Employee sickness absence rates rise

A median 2.7% of working time was lost to sickness in 2019, up from 2.5% in 2018, according to the latest data from XpertHR. This translates to 6.4 days per employee across the UK, up from 5.6 days in 2018.

Despite the slight increase, overall sickness absence rates remain some way off the high rates of 2006, when XpertHR first started gathering data, and the median percentage of working time lost to sickness absence has not risen above 3.0% since 2009.

Chart 1: Absence rates for all employers, % of working time per annum, 2006-2019

Source: XpertHR.


Changes to sickness absence policies in light of the coronavirus pandemic

The survey found that many employers are now planning changes to their organisations’ sickness absence policies in the wake of the coronavirus pandemic. Half of those taking part in the latter stages of the survey said this was the case (see notes below).

Changes identified in the survey include:

  • paying all staff occupational sick pay when they are absent due to Cofid-19 symptoms, irrespective of length of service or contractual obligations;
  • offering full pay to those who have to isolate but cannot work from home; and.
  • recording sickness absence due to Covid-19 but are not including it for the purpose of assessing any absence triggers or targets.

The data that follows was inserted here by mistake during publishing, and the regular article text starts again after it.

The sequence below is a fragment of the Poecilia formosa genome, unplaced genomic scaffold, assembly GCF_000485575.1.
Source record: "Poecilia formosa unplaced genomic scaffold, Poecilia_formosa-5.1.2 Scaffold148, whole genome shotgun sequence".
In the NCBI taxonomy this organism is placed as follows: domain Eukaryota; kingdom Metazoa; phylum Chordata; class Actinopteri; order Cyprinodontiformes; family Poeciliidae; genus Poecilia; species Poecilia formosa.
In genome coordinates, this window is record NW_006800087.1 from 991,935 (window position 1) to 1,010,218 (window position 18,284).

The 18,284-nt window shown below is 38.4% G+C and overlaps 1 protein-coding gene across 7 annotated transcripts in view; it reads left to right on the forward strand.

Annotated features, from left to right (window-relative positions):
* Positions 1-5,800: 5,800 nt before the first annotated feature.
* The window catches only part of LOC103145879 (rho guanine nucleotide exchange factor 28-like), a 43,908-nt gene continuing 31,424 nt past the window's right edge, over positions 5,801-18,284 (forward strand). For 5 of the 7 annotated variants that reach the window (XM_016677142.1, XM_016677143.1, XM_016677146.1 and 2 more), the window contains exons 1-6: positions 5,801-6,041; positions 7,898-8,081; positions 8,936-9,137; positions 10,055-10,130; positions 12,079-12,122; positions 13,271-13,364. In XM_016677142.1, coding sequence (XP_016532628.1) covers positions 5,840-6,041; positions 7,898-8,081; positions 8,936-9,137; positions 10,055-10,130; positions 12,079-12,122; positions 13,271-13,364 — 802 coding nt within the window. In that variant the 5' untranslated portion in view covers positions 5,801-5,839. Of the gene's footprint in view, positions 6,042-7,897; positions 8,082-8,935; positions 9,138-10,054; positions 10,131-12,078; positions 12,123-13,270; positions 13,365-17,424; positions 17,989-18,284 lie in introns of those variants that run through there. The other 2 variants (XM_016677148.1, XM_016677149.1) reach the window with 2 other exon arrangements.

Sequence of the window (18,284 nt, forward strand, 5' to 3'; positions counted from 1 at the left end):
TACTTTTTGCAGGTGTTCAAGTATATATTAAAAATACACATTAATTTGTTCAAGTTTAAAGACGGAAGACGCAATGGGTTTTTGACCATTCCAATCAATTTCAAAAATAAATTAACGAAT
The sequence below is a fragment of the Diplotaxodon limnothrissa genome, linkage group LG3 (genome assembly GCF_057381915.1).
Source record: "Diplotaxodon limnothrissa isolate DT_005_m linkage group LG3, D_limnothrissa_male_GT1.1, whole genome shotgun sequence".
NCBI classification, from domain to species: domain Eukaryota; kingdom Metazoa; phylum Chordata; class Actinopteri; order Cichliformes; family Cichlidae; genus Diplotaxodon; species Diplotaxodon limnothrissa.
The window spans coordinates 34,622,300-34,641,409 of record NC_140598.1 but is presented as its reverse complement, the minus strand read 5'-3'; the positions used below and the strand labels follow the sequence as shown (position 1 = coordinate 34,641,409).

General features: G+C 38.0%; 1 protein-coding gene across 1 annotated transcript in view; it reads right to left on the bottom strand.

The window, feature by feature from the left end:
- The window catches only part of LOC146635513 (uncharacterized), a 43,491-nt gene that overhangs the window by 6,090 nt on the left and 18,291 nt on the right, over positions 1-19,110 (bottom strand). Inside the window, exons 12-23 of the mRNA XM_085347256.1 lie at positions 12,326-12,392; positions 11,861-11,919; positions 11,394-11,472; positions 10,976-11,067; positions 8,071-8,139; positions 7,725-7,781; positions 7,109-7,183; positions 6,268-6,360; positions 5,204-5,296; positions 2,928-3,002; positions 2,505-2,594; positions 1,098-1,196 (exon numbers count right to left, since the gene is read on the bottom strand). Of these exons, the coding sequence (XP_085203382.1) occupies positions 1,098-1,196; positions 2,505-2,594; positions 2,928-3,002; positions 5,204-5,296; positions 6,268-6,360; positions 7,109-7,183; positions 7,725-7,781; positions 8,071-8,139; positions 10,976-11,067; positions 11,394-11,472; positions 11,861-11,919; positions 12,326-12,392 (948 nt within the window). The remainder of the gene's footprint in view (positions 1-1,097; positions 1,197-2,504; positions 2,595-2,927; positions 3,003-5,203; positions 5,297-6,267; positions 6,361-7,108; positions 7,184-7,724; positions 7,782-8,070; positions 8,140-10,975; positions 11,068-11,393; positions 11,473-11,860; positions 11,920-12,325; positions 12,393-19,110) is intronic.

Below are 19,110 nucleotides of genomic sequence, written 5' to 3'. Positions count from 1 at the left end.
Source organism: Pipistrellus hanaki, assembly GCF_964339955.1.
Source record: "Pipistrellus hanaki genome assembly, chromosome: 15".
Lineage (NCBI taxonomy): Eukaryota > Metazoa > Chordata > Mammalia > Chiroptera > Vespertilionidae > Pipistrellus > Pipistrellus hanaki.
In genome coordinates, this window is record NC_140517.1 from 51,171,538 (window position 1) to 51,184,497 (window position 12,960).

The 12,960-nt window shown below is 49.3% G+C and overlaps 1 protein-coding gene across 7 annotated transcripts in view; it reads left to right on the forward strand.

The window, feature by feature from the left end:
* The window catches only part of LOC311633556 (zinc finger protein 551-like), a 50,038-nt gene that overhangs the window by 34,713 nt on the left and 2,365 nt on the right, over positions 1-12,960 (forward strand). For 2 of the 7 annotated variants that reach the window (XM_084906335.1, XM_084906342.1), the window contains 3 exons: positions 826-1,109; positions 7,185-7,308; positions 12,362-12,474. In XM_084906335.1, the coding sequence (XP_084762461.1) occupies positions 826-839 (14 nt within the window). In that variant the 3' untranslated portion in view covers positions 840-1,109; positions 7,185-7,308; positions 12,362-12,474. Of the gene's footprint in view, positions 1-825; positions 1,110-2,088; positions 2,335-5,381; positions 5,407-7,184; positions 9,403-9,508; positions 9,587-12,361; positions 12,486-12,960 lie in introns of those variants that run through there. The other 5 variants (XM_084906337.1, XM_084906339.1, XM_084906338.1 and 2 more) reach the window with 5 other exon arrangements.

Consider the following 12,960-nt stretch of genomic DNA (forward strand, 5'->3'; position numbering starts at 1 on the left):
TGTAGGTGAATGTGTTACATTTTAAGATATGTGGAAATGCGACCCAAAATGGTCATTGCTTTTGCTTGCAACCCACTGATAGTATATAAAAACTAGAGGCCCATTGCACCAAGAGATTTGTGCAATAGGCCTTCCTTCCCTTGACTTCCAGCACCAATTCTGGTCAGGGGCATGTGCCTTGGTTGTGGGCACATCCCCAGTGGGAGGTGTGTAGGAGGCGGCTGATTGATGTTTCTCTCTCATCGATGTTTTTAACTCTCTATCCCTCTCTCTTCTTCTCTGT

Cost of absence

The cost of sickness absence in 2019 stood at a median of £568 and an average of £544 per employee. As is consistently the case, this is unlikely to be an accurate measurement of the overall cost of sickness absence – more than four in 10 (42%) told us they did not know if their absence costs data was accurate or not, and just 16% believe it is very accurate.

One reason for this is the narrow view taken on what to include when assessing the cost of sickness absence. While all our respondents include the salaries of individuals on sick leave, few count the cost of overtime, reduced performance, service or missed business opportunities.

XpertHRsenior HR practice editor Noelle Murphy said: “While it will take some time for the full impact of Covid-19 on sickness absence rates to become clear, one thing remains striking: how much HR and employers underestimate the total cost of sickness absence. With the onslaught of the current stark recession, employers need to keep all costs under control –  including sickness absence. But without meaningful and accurate data, employers are in the dark about the true cost and, therefore, any savings that can be made through effective and thoughtful management of sickness absence.”

Absence rates for all employers, 2006-2018
Calendar year% of working time, mediandays per employee, median
Source: XpertHR.

Author: Editorial Team

Share This Post On